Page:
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. 2017 May 15;33(10):1545-1553.
doi: 10.1093/bioinformatics/btx012.

Sparse Network Modeling and Metscape-Based Visualization Methods for the Analysis of Large-Scale Metabolomics Data

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Free PMC article

Sparse Network Modeling and Metscape-Based Visualization Methods for the Analysis of Large-Scale Metabolomics Data

Sumanta Basu et al. Bioinformatics. .
Free PMC article

Abstract

Motivation: Recent technological advances in mass spectrometry, development of richer mass spectral libraries and data processing tools have enabled large scale metabolic profiling. Biological interpretation of metabolomics studies heavily relies on knowledge-based tools that contain information about metabolic pathways. Incomplete coverage of different areas of metabolism and lack of information about non-canonical connections between metabolites limits the scope of applications of such tools. Furthermore, the presence of a large number of unknown features, which cannot be readily identified, but nonetheless can represent bona fide compounds, also considerably complicates biological interpretation of the data.

Results: Leveraging recent developments in the statistical analysis of high-dimensional data, we developed a new Debiased Sparse Partial Correlation algorithm (DSPC) for estimating partial correlation networks and implemented it as a Java-based CorrelationCalculator program. We also introduce a new version of our previously developed tool Metscape that enables building and visualization of correlation networks. We demonstrate the utility of these tools by constructing biologically relevant networks and in aiding identification of unknown compounds.

Availability and implementation: http://metscape.med.umich.edu.

Supplementary information: Supplementary data are available at Bioinformatics online.

Figures

Fig. 1
Fig. 1
Correlation analysis workflow. Metabolites with experimental measurements can be uploaded into CorrelationCalculator. The program can perform basic normalization and Pearson’s correlation analysis. A subset of data selected by setting a Pearson’s correlation coefficient threshold or the entire data set can be passed to DSPC. The results can be downloaded in tab-delimited format and sent directly to Metscape
Fig. 2
Fig. 2
Evaluation of PCOR and DSPC networks. (A) The relative sizes (number of nodes) of the PCOR and DSPC networks of decreasing sample size are shown. (B) Proportion of all edges recovered by PCOR and DSPC. (C) Proportion of the 10% most significant edges recovered by PCOR and DSPC
Fig. 3
Fig. 3
Validation of the DSPC algorithm. (A) Network built using basic partial correlation algorithm with 1020 samples; (B) Network built using DSPC with 1020 samples; (C) Network built using basic partial correlation algorithm with 200 samples; (D) Network built using DSPC with 200 samples. Metabolites are colored according to classes. Both methods perform well when the number of samples is large. DSPC can recover more significant edges when the number of samples is reduced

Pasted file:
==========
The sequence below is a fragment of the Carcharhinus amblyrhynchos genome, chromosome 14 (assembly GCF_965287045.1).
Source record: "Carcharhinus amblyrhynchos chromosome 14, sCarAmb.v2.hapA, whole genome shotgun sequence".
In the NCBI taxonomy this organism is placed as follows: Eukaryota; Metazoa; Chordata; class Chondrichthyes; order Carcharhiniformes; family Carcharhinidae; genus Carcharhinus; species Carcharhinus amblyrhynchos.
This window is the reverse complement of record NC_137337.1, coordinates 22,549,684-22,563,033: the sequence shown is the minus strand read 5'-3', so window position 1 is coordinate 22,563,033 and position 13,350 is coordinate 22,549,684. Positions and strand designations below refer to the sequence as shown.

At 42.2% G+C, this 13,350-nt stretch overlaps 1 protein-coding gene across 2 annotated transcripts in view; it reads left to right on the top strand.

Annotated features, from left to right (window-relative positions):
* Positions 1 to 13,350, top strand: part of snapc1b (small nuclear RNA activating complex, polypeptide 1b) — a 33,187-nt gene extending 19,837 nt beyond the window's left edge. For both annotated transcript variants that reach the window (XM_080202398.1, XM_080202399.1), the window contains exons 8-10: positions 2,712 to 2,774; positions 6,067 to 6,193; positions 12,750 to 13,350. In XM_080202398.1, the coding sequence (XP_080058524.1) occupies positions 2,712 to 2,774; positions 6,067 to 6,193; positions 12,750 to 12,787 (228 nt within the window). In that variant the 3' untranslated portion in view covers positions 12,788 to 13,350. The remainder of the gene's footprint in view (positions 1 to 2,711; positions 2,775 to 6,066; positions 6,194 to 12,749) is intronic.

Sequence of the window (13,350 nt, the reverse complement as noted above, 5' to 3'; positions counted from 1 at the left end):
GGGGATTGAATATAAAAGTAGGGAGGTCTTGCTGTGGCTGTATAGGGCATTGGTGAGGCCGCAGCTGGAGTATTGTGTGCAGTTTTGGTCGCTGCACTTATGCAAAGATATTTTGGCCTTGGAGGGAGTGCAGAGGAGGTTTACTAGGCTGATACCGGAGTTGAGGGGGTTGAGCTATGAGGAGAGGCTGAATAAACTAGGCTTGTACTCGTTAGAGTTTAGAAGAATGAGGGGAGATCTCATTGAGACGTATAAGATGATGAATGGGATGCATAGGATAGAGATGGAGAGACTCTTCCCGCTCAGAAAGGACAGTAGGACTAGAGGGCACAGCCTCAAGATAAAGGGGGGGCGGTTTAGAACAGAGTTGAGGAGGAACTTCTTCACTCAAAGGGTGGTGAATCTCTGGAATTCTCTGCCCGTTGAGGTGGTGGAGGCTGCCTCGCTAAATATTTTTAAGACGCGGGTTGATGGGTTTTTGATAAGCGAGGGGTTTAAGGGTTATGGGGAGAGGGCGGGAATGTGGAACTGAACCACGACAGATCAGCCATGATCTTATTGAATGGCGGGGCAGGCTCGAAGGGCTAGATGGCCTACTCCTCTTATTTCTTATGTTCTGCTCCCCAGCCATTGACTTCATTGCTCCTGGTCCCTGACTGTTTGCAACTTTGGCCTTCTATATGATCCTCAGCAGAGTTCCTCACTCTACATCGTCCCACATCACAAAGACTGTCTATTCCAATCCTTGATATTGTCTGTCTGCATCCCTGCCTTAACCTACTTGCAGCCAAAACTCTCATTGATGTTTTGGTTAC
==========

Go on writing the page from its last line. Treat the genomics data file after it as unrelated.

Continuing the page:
Fig. 4
Fig. 4
Partial correlation network of T1D differentiating metabolites. Node size indicates the direction of the change. Bold black border indicates significant metabolites. Colored edges had P-value< 0.003, and FDR adjusted P-value< 0.5. Dotted lines represent edges with P-values < 0.2. Red and blue edges show positive and negative correlations
Fig. 5
Fig. 5
DSPC amino acid network. The network was constructed using the targeted and untargeted data. Nodes representing compounds measured in targeted amino acid assay are shown in pink. Nodes that represent compounds measured using the untargeted RP platform have blue and red borders for those detected in negative and positive modes respectively. Known compounds are shown as hexagons, whereas diamond- shaped nodes represent the unknown features, most of which were identified as adducts and in-source fragments of the highly correlated known compounds as shown in Supplementary Figure 6 for valine and proline subnetworks
Fig. 6
Fig. 6
Identification of unknown compounds. (A, D) Correlation networks containing both known metabolites and unknown features. (B, E) Overlaid extracted ion chromatograms showing identical retention times and peak shapes of the features in the plasma samples and in the spiked samples. (C, F) The mass spectra of the spiked and un-spiked samples closely matched the predicted isotope distribution computed using the molecular formula of the assigned metabolites

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